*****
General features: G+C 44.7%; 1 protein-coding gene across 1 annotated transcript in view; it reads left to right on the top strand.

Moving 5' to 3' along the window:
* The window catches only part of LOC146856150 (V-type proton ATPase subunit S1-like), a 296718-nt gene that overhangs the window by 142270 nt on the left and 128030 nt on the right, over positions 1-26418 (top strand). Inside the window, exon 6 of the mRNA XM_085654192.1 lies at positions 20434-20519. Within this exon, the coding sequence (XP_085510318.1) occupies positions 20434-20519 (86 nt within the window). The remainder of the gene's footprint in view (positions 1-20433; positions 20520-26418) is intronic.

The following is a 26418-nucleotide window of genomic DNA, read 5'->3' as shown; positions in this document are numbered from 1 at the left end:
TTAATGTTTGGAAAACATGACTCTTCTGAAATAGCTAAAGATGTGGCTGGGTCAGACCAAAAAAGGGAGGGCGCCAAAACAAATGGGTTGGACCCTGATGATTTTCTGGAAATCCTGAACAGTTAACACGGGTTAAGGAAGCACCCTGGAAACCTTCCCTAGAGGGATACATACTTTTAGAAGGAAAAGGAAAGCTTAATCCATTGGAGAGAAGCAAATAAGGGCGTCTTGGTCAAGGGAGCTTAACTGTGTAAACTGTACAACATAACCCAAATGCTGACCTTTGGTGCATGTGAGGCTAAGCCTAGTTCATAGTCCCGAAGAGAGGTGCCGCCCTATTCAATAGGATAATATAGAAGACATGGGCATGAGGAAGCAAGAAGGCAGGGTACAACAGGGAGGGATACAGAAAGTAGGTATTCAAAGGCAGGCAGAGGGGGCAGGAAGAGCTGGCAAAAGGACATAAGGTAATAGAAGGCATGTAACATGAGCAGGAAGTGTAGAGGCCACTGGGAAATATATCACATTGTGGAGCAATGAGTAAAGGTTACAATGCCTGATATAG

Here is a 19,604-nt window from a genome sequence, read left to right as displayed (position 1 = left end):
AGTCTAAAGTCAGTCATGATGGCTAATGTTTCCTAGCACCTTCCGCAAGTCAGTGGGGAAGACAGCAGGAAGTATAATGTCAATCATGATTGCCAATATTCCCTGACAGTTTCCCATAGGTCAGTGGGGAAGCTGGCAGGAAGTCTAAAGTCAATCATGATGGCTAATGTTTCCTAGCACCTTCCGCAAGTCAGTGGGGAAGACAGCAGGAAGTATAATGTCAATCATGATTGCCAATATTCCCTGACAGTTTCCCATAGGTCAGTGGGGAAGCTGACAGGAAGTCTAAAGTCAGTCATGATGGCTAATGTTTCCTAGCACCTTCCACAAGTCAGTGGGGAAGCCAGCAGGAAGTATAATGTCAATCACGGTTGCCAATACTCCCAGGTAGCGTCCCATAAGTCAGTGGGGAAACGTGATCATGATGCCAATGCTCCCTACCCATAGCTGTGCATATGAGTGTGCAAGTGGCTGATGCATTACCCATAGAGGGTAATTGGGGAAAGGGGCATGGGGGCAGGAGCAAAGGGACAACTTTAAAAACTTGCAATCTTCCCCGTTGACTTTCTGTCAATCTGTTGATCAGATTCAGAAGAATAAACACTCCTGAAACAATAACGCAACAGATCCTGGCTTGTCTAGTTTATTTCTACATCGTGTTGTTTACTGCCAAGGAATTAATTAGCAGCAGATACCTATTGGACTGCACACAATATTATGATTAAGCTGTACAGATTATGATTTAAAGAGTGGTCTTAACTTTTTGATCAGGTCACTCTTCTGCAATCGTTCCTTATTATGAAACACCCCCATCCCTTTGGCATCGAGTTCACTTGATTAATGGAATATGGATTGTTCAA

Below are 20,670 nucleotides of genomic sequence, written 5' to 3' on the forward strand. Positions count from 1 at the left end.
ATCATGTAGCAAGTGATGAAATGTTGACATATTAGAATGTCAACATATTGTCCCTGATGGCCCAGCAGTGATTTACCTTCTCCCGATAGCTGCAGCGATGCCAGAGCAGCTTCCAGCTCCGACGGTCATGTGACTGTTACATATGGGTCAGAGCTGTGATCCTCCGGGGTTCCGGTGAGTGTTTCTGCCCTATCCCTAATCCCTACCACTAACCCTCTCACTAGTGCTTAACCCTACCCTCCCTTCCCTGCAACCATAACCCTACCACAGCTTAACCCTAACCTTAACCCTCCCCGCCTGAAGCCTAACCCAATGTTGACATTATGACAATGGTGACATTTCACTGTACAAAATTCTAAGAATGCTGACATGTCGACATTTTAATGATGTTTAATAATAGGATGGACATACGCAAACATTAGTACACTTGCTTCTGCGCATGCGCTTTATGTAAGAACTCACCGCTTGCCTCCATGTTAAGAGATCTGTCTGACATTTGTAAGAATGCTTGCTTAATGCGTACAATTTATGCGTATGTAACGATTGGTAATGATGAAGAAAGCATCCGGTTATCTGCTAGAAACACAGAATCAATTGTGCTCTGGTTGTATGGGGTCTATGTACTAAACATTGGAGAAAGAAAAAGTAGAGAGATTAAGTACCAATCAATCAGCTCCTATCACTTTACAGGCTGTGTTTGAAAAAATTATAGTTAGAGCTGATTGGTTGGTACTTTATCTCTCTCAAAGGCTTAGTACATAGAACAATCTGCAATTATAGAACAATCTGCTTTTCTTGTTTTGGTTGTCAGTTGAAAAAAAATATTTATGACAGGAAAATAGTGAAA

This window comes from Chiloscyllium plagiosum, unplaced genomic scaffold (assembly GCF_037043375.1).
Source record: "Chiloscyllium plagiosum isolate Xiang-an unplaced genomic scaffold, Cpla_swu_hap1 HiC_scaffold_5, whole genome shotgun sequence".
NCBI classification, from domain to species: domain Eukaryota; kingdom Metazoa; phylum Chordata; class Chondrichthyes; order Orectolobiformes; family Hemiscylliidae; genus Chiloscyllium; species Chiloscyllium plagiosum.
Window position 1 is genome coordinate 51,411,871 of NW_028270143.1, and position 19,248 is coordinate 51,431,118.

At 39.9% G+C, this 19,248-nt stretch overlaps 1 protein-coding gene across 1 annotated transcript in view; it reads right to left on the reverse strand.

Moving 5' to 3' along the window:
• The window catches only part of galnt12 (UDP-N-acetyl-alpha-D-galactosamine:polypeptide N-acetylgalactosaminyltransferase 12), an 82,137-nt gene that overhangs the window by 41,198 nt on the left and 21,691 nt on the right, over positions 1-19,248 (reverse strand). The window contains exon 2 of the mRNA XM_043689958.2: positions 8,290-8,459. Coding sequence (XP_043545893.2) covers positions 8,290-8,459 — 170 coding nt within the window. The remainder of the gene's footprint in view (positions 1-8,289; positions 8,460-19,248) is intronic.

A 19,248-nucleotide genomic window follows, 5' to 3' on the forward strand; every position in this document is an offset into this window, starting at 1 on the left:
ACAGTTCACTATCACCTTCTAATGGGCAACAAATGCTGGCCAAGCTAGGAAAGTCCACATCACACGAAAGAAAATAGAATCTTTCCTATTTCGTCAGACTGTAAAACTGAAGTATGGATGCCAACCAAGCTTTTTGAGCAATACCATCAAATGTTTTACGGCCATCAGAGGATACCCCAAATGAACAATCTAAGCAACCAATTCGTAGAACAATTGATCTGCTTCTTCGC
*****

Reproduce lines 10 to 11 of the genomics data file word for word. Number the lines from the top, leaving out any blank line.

This window comes from Chiloscyllium plagiosum, unplaced genomic scaffold (assembly GCF_037043375.1).
Source record: "Chiloscyllium plagiosum isolate Xiang-an unplaced genomic scaffold, Cpla_swu_hap1 HiC_scaffold_5, whole genome shotgun sequence".